Stunt double Ben Jenkin in flames on the set of The Fall Guy. Backup with a fire extinguisher is at the ready. (Photo: Eric Laciste)

Stunt double Ben Jenkin in flames on the set of The Fall Guy. Backup with a fire extinguisher is at the ready. (Photo: Eric Laciste)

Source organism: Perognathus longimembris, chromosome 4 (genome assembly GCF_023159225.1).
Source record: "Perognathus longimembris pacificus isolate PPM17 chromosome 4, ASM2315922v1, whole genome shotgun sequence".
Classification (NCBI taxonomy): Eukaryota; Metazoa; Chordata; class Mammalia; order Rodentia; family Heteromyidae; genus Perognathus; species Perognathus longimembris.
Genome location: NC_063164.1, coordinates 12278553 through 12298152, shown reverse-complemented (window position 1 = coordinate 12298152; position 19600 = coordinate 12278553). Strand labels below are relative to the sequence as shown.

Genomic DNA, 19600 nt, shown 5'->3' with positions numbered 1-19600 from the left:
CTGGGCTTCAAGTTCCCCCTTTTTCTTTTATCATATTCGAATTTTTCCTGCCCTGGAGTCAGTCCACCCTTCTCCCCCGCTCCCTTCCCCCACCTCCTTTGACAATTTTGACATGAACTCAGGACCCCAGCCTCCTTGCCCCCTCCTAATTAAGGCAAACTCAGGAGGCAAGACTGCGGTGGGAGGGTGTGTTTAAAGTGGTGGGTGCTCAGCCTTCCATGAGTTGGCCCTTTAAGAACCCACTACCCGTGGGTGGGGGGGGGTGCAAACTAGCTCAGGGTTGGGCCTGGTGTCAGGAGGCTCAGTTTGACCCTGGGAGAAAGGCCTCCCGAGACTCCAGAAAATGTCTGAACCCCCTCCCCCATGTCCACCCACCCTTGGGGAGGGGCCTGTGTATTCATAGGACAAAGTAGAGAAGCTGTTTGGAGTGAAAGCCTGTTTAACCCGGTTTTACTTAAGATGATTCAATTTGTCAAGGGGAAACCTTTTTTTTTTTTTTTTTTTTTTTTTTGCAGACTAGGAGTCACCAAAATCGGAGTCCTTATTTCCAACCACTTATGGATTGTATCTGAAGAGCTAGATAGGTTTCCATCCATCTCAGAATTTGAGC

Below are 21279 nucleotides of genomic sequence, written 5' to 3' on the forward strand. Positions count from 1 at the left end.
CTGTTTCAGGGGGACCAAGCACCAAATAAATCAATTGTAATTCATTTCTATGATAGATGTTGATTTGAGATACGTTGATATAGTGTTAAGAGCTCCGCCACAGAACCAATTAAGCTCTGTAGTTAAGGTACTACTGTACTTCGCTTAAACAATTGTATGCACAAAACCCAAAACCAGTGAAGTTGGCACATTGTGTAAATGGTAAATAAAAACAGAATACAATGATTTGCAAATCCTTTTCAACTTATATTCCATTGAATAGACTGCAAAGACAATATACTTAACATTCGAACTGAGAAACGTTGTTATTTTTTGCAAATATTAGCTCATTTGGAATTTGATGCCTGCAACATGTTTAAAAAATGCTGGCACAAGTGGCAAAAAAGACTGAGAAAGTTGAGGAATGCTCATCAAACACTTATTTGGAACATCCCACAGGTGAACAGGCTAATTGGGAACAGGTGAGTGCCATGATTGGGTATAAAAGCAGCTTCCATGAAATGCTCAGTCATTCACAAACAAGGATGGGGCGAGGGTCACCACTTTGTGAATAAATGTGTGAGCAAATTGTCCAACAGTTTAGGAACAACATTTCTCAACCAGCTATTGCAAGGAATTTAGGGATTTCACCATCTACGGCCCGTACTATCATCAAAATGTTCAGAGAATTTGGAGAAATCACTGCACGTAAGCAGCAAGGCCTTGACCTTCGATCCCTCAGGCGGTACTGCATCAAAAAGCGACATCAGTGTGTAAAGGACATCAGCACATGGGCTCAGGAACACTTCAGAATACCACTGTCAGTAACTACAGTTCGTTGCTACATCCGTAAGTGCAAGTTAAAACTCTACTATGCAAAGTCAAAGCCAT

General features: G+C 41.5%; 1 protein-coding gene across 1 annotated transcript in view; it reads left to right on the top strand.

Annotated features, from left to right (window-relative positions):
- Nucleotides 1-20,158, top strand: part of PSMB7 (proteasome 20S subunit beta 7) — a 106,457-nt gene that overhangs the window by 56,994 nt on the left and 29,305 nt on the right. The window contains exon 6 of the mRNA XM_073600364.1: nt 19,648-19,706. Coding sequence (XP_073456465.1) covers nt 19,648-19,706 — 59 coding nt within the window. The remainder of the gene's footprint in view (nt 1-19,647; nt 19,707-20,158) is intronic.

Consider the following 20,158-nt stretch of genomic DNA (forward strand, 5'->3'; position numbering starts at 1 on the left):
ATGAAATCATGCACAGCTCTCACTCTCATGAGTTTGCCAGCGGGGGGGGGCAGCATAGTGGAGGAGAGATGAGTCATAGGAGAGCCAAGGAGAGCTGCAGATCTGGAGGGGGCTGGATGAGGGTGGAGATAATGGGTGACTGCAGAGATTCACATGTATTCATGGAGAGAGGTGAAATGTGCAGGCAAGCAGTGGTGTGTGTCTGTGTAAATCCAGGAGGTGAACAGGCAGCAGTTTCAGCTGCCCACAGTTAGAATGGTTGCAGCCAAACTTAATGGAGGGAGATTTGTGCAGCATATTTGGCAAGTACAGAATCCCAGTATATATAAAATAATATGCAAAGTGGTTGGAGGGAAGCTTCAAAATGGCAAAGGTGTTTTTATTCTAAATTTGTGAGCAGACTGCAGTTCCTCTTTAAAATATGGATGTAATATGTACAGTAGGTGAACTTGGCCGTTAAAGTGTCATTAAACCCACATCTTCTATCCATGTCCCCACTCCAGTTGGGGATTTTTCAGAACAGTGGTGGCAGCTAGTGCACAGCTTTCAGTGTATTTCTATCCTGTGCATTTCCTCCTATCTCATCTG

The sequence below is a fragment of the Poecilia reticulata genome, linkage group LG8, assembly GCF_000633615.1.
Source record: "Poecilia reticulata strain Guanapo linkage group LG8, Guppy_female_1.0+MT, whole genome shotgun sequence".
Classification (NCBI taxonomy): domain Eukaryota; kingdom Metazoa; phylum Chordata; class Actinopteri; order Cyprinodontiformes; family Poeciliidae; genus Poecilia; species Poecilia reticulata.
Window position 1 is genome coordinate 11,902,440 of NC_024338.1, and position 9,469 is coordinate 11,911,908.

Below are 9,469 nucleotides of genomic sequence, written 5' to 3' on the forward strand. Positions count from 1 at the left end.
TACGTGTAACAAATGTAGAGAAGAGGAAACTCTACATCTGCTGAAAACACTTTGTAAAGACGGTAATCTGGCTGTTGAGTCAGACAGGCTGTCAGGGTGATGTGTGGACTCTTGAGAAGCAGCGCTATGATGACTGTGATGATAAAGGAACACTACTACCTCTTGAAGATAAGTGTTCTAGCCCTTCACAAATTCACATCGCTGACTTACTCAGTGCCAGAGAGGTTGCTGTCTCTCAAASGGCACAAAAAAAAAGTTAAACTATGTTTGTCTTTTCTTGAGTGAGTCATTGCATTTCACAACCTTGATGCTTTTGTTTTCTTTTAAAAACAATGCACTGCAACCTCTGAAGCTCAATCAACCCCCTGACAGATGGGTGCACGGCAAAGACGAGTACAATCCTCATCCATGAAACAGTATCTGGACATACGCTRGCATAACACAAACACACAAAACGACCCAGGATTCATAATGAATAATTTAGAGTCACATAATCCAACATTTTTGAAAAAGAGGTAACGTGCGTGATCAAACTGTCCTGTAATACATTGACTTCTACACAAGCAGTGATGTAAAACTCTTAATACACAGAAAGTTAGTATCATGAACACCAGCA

“Each sequence is a series of different shots, each with its own VFX or stunt considerations,” Sloan remarks. “At the beginning of production, I told Chris [O’Hara] that I did not care how many wires/support equipment we needed to paint out as long as it was safe. He was great at minimizing the work we needed to do, but there were instances where we had a huge amount of rigging to remove, especially if it was Ryan and not one of the doubles. We opted for bluescreen for a lot of the interior car work; to shoot that practically would be too costly in terms of time. Time is the most expensive asset you have when you are shooting. David is super aware of this, and shooting that material on stage was just economically sensible. The work is perfectly serviceable to the story, and we could utilize that time-saving for larger, more complex shots/sequences.” There was other bluescreen work on and off throughout the movie. Sloan notes, “Our grip team had a bunch of  ‘fly-in’ screens that we could run onto the set if something came up that required them. In saying that, this movie used less bluescreen than any other I’ve been involved in. [Yet it] also used more roto than any I’ve been involved in!”